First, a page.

Rebel Girls dancers have secured reputation with hard work and dedication


Christopher Devargas

UNLV Rebel Girls pose in the studio, Thursday March 1, 2012.

Rebels Girls

The UNLV Rebel Girls pose in the studio, Thursday March 1, 2012. Launch slideshow »

Rebel Girls at national finals

Rebel Girls 2009-2010

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Sun coverage

A buzzer reverberates through the Thomas & Mack Center to signal a timeout during a basketball game as the red sequin-clad UNLV dance team rushes on the floor for a routine.

This is typically a time where fans at most schools make a dash for nachos at the concession stand or take out their cellphones to check scores. It’s not that way at UNLV.

The majority of fans keep their eyes stationed on the center of the court. The Rebel Girls have built a profile that few other dance teams in the country can match.

“I think the Rebel Girls are something everyone has always followed,” said Marca DeCastroverde, the team’s head coach. “Especially dating back to the Tark days, people were interested. But I feel we’ve reached a new level of followers in the last few years.”

A vision DeCastroverde had for the Rebel Girls led to their increased exposure. After graduating from UNLV in 2002, DeCastroverde stuck around as a Rebel Girls assistant for two years before taking over as head coach.

One of her foremost priorities was turning the UNLV dance team into one that competed nationally. When the team first traveled to Orlando for the national finals of the Collegiate Universal Dance Association, DeCastroverde said many opposing teams were unaware of what “UNLV” stood for.

Now they know all too well. The Rebel Girls placed fifth in the nation in the hip-hop division of the national finals this year. It’s the fourth time in five years they’ve ranked in the top five.

“Our priority is, of course, supporting our school,” said Marie Chew, a sophomore dancer from Farmington, N.M. “That’s why the program was created, but the national competition drives us to work harder.”

The dedication necessary to join the Rebel Girls isn’t for everyone. It takes some trial and error, according to DeCastroverde, and many freshmen who make the team don’t last all four years.

It’s part of the reason the Rebel Girls will have no one celebrating Senior Night when the UNLV basketball team takes on Wyoming at the Thomas & Mack Center tonight.

Chew said she had friends on other college dance squads who couldn’t believe the time demand that comes with being a Rebel Girl. They balance practice time with required study hall hours, sessions with a personal trainer and, of course, a full class schedule.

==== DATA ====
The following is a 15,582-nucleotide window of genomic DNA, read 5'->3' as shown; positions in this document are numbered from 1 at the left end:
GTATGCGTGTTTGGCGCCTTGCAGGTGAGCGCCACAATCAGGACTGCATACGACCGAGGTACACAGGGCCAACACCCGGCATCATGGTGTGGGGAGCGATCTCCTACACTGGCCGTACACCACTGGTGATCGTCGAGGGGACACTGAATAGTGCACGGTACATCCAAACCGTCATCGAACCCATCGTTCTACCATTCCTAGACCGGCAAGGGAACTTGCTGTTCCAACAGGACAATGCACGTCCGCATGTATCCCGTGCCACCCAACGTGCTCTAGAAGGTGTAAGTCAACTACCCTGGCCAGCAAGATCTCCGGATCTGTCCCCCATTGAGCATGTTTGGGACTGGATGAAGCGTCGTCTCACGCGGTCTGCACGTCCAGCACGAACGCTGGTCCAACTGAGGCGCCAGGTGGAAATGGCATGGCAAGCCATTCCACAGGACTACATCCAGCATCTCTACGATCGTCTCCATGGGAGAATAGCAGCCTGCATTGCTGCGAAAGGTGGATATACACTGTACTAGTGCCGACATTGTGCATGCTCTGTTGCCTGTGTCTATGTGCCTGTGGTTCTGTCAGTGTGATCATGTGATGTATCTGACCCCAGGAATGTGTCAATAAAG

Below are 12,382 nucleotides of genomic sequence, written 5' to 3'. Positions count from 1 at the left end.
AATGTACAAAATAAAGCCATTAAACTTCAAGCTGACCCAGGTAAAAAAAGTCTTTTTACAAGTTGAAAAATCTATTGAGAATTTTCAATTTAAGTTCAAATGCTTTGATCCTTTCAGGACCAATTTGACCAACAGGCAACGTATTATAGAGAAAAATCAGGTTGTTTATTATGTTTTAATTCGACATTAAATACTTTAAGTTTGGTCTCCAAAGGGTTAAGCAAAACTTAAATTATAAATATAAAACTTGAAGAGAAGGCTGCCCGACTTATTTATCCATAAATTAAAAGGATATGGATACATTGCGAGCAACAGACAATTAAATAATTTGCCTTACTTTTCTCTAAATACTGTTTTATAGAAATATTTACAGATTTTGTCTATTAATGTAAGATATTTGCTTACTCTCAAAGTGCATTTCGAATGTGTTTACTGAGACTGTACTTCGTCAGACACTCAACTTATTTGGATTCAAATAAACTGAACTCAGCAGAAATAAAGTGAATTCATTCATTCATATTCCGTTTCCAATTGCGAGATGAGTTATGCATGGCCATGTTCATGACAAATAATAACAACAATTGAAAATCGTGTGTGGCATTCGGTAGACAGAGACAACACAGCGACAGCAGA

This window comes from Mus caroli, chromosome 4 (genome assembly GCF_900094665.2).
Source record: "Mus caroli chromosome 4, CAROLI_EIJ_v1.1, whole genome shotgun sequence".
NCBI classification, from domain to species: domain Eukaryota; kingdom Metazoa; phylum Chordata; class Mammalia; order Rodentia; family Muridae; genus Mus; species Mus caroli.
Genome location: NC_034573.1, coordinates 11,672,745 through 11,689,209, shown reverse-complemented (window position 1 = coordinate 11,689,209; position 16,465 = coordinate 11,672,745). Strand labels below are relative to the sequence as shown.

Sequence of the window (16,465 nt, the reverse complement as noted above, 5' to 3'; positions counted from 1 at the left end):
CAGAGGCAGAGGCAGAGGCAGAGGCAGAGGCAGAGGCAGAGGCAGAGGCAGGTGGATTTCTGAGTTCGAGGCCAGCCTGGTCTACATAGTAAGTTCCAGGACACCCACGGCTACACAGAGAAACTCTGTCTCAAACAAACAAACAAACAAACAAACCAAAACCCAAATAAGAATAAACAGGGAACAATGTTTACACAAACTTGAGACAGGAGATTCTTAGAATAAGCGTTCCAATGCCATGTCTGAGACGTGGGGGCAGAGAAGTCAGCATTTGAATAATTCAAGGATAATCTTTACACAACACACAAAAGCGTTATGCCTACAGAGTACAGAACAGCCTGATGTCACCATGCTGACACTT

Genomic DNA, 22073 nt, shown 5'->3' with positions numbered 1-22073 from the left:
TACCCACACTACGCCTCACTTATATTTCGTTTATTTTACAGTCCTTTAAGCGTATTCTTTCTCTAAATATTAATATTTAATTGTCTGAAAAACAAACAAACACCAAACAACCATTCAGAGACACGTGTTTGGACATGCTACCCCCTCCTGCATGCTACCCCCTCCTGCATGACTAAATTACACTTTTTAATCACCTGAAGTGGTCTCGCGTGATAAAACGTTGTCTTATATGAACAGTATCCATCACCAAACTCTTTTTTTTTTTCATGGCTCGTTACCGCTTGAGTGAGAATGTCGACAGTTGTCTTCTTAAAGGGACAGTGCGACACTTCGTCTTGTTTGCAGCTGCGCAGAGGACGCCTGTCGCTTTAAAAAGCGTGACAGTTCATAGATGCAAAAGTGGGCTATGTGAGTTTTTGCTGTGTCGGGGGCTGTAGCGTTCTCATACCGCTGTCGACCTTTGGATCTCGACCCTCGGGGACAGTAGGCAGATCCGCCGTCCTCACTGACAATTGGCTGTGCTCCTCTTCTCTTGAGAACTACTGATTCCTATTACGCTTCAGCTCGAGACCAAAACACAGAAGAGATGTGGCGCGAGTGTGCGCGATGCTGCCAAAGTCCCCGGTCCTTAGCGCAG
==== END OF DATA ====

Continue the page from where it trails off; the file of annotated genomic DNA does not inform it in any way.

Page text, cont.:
The team practices three to five times a week for three-hour increments at 5:30 a.m. In the month leading up to the national finals, they go through two-a-day practices.

“My first competition season, I was like, ‘What am I doing?’” junior captain Erin Bush said. “I had no idea what I was working toward. That’s how most girls come into it. They don’t really understand how big of a commitment it is.”

Bush, a Coronado High graduate, never anticipated joining a college dance team until she met DeCastroverde during her senior year of high school. Like an 18-year-old baseball pitcher with a rocket arm, Bush planned on transitioning straight to professional dancing.

She reluctantly decided to go to UNLV, a choice she called “the best decision I’ve ever made.”

“It’s so fulfilling,” Bush said. “I’ve pushed myself to limits I never thought I would be able to do. Every season is hard, but it makes you feel like a better person.”

Las Vegas Sun, March 03, 2012

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Attracting talent like Bush was an important part of building the program, according to DeCastroverde. Many of the Rebel Girls aspire to careers as professional dancers.

Brandi Charles, a sophomore who graduated from Palo Verde High School, hopes to someday make an NBA dance team.

“Ever since I was a little girl, it’s all I’ve wanted to do,” Charles said. “I just wanted to dance. I will be dancing until my legs fall off.”

Even those who aren’t looking to pursue dance after college are confident in the benefits of the Rebel Girls.

Chew wants to work for Cirque du Soleil — not as an acrobat, but as a stage designer.

“I think the structure the program brings, employers are aware of it,” Chew said. “They realize how much we do in the community and that we’re dependable.”

For now, she’ll enjoy the experience at UNLV. Not many college students have the luxury of being a part of a team ranked as one of the best in the nation.

But the Rebel Girls are most thankful for the recognition they’ve received because of it.

“We aren’t celebrities individually, but this team as a whole is a local celebrity,” Bush said. “We have signs made for us and a lot of acknowledgement. It’s really cool to get acknowledged because a lot of dance teams aren’t. We’ve built up this reputation, and we’re willing to stand up and maintain it.”

Case Keefer can be reached at 948-2790 or [email protected]. Follow Case on Twitter at

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  1. Great article Case! When are they going to give you a permanent spot covering the Rebel team? I'm tired of the fluff stories currently being published.

  2. Nothing but a homer article. Why does the Sun condone that? Those girls would be much better off spending all that time on a quality education.

  3. Wow, where did they find the tall Asians?

  4. Yummy...

  5. Quit the Hip Hop stuff. Love the rest.

  6. Rhino University always produces great talent.